[Chronique d’Odile Tremblay] Stuck in the Digital Web

The other morning, I was listening to a political columnist on the radio say that online, during an election period, women journalists receive increased rains of insults, often of a sexual nature. On social media, the insult unfolds stronger during hot moments, pandemic crisis or race for power. In full waves explode the cries of frustrated citizens, mingled with calls for the return of the patriarchy to gratinate the soufflé. The ” proudboys do not all live on the other side of the border.

No, it’s not just ladies who get poisoned arrows. Also gays, marginalized people, visible minorities, politicians, journalists, artists. The fact remains that women with a platform, those who hold positions of power, simple students or prominent professionals remain the main targets of anonymous outbursts on the Web. Where people express themselves endlessly. Where the words “whore” and “bitch” are coupled with serious threats: “I will kill you, rape you, break all your teeth. Sign of troubled times, this misogyny stuck to the violence of the day.

Sexist individuals want to shut down women, even if they are as brilliant as Canadian Deputy Prime Minister Chrystia Freeland, harassed in Alberta by a thug this week. Politics is a minefield. In Quebec, the Liberal MP marwah Rizqy was threatened with death online by a madman. He found himself in the dock, but the politician is asking for increased protection for the candidates. Liberal MP Enrico Ciccone saw his office vandalized and robbed. The safety of politicians has become the hot topic. In the bad ambient climate, acerbic voices also want to send the housewives back. The XXIe century sometimes takes on the air of the 19the.

In this vein, the documentary I salute you bitch by Léa Clermont-Dion and Guylaine Maroist (in theaters September 9) is a timely one. It takes us into an atmosphere of yet real dystopia. By dint of living in the midst of a dystopia in many political, social, health, ecological and sexist respects, we have become accustomed to being close to the abyss. Big mistake! It also takes the boost of a film to wake up the spirits.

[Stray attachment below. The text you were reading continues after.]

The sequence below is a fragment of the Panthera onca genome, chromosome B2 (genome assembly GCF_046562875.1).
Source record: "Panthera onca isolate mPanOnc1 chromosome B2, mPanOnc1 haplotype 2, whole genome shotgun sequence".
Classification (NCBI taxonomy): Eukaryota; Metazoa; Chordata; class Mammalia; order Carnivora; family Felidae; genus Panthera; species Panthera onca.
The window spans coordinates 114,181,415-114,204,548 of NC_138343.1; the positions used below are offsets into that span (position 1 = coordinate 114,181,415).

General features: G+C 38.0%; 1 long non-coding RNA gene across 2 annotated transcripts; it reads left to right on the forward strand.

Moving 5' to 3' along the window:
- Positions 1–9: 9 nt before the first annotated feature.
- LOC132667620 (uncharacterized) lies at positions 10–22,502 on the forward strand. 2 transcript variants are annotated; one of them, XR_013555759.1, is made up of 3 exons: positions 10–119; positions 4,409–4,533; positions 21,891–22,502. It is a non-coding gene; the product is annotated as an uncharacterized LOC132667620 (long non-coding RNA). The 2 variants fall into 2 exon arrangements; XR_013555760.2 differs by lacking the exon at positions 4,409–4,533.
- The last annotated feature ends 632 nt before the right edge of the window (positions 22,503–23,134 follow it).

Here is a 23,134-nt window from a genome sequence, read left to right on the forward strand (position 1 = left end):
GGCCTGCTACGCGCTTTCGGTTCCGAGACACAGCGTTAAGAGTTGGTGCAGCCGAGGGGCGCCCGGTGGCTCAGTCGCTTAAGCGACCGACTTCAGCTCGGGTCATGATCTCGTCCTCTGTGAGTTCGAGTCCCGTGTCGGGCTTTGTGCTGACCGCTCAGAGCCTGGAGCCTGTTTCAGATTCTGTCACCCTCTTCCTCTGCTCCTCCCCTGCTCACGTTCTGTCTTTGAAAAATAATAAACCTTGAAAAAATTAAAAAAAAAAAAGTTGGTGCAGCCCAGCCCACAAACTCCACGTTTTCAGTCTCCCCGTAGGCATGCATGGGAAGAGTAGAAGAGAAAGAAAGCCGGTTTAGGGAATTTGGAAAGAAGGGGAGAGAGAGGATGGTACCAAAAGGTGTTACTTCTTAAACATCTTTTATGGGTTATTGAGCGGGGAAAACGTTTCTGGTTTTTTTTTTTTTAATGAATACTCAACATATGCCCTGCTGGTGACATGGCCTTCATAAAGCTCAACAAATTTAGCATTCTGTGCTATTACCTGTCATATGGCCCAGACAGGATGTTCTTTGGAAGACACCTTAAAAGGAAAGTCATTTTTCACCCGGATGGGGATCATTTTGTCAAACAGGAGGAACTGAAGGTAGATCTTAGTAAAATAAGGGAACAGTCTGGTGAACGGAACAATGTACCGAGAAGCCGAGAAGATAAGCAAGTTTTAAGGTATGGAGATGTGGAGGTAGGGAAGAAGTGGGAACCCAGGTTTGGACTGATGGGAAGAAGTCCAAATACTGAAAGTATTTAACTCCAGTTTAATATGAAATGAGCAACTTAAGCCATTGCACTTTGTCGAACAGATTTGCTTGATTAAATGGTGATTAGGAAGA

The work of the two filmmakers comes to the aid of women in particular. Certainly, many will scream (wrongly) at female victimization. But this rant, which addresses the impunity of those who pour their gall on social media, calls for an even broader reflection.

Women from North America and Europe denounce their daily hell, while one or more aggressors pursue them hatefully online or in the street. Laura Boldrini, former president of the Italian Parliament, evokes her atrocious way of the cross, accompanied by incredible threats, some from a mayor, and calls for rape. Kiah Morris, former Democratic representative in Vermont, African-American, had to change states for fear of losing her skin there. Quebec students, harassed online by one of their colleagues who even sent their photos to the Dark Web, say they are defenseless. Not raw, not protected. Analysts are trying to understand the phenomenon.

In I salute you bitch, nagging questions are being asked: what if young people become desensitized to misogyny growing up in this digital age? If we had not taken the full measure of the social price that will have to be paid?

In fact, the omnipresence of porn sites hardly invites you to cultivate loving tenderness. The insults heaped on women on social media do not command collective respect either. And many of them will back down before entering politics. Online sexual harassment is the daily life of many young girls. Some commit suicide. So many news items leave us speechless. Many aggressors remain offshore, hardly less today than yesterday. In general, on the planet, the field is so poorly regulated.

Everything is going so fast that we can’t predict and counter the perverse effects of the digital revolution. To the misogyny stemming from the memory of the centuries, modern tools have been offered whose effects are still poorly elucidated. The film screams it: “Platforms don’t take responsibility. Women are alone in fighting their battles against the crimes of the new era. By dint of being violently intimidated, what if their rights regress? »

At least, this documentary, launched in the middle of the electoral campaign, contributes to shaking the plum tree. How to extricate the victims from this cobweb woven with hatred? Asking the question is already moving forward.

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